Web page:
Interesting post. I tried to plot a novel at the recommendation of a speaker at our local chapter of RWA. If you're a panster, I don't recommend it. I was blocked for two years on that book, because I was trying to stick to the plot outline. No matter how I tried, I couldn't write even a line until I finally forgot what the outline was. I say if plotting a book works for you, great, go for it. It doesn't work for me and I'll never do it again.

Karen Michelle Nutt said...

I'm not good at plotting out a novel. It's not that I don't have some idea of where I want to go with it, but sometimes the muse has other ideas along the way. lol

Interesting post and I love how you outlined it all for us. :)

Linda LaRoque said...

I'm a panster and plotting is hard for me. I've read Salvation Bride and loved it!

Anna Kathryn Lanier said...

Hi, Roseanne, Karen and Linda. Thanks for stopping by. As I said, I don't plot either, but sometimes, it's good to have an idea of where you want to head.

Penny Rader said...

Great post! I'm one of those who need to have an idea about where the scene/story is going. Just not all that great at plotting. Thanks for the tips. I will try them out.

Jacquie Rogers said...

Thanks for posting such great advice. :) I absolutely must know where the story is going so mostly a plotter, but I don't need it to be all that detailed and I enjoy surprises along the way. Oh, and I have this book but haven't read it. Sounds like I should.

Caroline Clemmons said...

Very informative post. Thanks for sharing the strategy. I'm a plotter, so this is goof for me.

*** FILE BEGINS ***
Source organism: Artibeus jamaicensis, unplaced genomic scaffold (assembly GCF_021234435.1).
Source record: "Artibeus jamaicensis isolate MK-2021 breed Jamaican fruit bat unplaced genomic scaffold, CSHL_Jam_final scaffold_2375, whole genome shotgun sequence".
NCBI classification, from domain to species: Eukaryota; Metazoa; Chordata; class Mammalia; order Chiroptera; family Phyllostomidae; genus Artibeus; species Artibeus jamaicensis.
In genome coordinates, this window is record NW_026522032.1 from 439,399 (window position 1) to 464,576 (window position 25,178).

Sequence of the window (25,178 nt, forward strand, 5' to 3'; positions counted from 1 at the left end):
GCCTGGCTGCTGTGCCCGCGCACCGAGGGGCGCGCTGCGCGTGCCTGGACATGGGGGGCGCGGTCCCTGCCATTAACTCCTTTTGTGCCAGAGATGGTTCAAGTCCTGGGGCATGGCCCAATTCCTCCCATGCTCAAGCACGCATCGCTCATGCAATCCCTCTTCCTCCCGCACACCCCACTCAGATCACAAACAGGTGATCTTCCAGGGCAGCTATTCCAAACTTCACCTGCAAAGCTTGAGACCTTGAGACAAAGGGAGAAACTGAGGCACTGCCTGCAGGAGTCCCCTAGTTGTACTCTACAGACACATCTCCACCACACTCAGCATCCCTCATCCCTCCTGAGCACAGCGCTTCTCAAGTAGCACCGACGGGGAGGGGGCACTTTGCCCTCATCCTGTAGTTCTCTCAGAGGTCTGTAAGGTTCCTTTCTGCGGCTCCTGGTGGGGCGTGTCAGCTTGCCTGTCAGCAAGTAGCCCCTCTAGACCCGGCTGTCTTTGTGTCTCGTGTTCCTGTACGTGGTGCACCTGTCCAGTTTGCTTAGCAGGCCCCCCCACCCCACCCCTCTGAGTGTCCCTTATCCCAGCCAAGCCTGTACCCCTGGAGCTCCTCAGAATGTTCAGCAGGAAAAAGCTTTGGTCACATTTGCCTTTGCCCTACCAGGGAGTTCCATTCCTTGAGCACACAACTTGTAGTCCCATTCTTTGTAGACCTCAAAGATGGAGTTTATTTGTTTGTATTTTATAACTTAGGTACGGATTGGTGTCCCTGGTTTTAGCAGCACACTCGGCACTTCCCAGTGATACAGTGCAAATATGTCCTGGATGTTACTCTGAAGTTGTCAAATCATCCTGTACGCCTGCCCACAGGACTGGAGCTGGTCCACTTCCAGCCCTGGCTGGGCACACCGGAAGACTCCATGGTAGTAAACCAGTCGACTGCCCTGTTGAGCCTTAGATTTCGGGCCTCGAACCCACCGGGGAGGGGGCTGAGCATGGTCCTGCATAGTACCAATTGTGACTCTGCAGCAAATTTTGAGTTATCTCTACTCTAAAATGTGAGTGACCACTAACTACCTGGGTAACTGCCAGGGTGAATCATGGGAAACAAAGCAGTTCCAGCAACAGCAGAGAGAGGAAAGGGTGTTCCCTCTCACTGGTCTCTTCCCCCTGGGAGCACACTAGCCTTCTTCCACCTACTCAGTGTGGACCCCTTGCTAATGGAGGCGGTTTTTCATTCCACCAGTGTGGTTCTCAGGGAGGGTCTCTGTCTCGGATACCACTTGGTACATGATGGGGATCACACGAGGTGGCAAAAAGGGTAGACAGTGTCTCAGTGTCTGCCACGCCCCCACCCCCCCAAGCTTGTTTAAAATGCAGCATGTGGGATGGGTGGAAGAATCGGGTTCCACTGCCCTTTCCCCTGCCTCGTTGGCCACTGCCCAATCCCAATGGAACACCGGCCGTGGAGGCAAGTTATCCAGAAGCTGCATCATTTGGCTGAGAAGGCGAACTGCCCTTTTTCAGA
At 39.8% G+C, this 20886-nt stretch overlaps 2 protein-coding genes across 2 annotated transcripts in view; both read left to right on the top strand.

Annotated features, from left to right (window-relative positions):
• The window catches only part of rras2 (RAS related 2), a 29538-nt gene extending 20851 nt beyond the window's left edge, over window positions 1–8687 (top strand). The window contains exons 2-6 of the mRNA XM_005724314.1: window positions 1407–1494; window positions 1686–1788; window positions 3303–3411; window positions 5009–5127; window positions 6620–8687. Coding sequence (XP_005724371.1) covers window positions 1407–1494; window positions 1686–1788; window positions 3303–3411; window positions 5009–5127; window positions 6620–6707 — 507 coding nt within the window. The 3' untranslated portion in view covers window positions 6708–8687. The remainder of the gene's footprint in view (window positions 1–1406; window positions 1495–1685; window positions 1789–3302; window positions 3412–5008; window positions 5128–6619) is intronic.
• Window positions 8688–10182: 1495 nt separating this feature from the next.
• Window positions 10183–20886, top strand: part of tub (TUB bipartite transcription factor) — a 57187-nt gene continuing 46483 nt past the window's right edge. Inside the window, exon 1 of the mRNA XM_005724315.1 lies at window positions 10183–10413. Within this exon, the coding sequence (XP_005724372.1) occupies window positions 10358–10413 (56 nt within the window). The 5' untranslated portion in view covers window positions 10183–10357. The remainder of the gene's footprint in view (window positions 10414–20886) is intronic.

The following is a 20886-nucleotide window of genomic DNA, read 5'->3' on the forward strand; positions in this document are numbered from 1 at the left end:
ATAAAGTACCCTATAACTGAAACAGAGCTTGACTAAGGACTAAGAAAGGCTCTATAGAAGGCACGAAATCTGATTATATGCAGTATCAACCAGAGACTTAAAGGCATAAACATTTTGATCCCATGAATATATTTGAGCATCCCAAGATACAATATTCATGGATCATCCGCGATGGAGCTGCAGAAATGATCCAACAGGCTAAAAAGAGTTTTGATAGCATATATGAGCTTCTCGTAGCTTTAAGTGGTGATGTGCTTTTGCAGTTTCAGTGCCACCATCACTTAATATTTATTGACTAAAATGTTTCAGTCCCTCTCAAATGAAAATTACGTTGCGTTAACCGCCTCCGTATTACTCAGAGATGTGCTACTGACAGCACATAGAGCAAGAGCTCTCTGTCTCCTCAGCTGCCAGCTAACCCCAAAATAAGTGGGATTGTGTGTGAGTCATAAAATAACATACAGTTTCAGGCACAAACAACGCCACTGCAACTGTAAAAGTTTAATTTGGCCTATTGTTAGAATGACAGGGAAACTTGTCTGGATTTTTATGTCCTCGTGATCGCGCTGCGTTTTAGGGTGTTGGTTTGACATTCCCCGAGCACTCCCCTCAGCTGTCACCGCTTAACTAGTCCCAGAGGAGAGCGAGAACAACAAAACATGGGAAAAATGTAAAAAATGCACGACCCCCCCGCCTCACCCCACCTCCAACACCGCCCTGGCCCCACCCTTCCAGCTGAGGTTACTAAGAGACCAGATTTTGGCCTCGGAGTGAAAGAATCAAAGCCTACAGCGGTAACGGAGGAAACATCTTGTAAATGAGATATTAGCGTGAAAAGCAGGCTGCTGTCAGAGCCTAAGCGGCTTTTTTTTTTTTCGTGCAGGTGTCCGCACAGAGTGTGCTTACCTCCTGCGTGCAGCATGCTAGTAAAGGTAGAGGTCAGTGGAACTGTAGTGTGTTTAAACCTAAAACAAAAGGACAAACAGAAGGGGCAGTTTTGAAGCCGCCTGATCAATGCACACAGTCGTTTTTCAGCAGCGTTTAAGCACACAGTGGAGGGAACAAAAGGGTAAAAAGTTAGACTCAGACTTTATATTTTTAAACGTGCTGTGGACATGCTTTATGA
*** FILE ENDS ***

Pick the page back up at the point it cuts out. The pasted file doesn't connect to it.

Ally Broadfield said...

Great post! I'm a confirmed pantster. I usually try to outline a semblance of a plot before I start writing, but it always changes once I get into the story. I like this method you outlined as a check to make sure I'm covering all my bases.

Maryann Miller said...

I like the suggestions you gave from the book. Similar to the "what if" game that I play with an idea. I do not outline a plot in any great detail, but in establishing the main story points, I ask myself "what if X happens? What will the character do?" Drama is all about action and reaction, so Todd Stone's advice is definitely relevant.

Katherine said...

I received a copy of the NOVELIST'S BOOT CAMP by Todd Stone last month but hadn't had a chance to really look at it. The fact that I'm a pantser could have something to do with it. LOL. After your post, I'll have to make sure I find the time to sit down and do that. Thanks for the heads up about Drill 42.

Isabella Macotte said...

Great advice. Thanks!

Isabella Macotte said...

Great advice. Thanks!